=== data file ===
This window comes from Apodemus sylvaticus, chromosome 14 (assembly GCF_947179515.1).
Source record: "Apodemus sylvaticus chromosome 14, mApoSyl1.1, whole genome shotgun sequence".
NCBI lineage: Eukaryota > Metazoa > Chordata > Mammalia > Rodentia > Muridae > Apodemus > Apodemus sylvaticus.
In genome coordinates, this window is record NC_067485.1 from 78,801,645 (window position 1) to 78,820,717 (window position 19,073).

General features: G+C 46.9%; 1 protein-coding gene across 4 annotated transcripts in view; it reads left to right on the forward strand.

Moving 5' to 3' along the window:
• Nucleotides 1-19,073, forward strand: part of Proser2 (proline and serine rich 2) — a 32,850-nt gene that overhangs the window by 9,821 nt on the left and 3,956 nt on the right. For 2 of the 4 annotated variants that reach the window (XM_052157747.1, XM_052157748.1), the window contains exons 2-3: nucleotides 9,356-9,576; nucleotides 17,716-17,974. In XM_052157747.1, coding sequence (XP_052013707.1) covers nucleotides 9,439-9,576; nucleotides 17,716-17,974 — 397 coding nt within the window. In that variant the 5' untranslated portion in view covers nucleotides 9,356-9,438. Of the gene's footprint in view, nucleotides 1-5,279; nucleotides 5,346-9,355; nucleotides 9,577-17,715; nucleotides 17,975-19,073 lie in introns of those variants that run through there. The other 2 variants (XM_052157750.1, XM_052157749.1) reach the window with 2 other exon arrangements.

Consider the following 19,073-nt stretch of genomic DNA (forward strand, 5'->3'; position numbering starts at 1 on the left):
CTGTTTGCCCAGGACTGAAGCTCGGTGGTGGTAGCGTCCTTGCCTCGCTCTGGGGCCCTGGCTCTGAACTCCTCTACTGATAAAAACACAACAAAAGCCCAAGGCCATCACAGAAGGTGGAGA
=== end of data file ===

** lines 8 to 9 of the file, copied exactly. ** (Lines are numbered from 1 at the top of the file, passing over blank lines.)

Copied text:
Consider the following 19,073-nt stretch of genomic DNA (forward strand, 5'->3'; position numbering starts at 1 on the left):
CTGTTTGCCCAGGACTGAAGCTCGGTGGTGGTAGCGTCCTTGCCTCGCTCTGGGGCCCTGGCTCTGAACTCCTCTACTGATAAAAACACAACAAAAGCCCAAGGCCATCACAGAAGGTGGAGA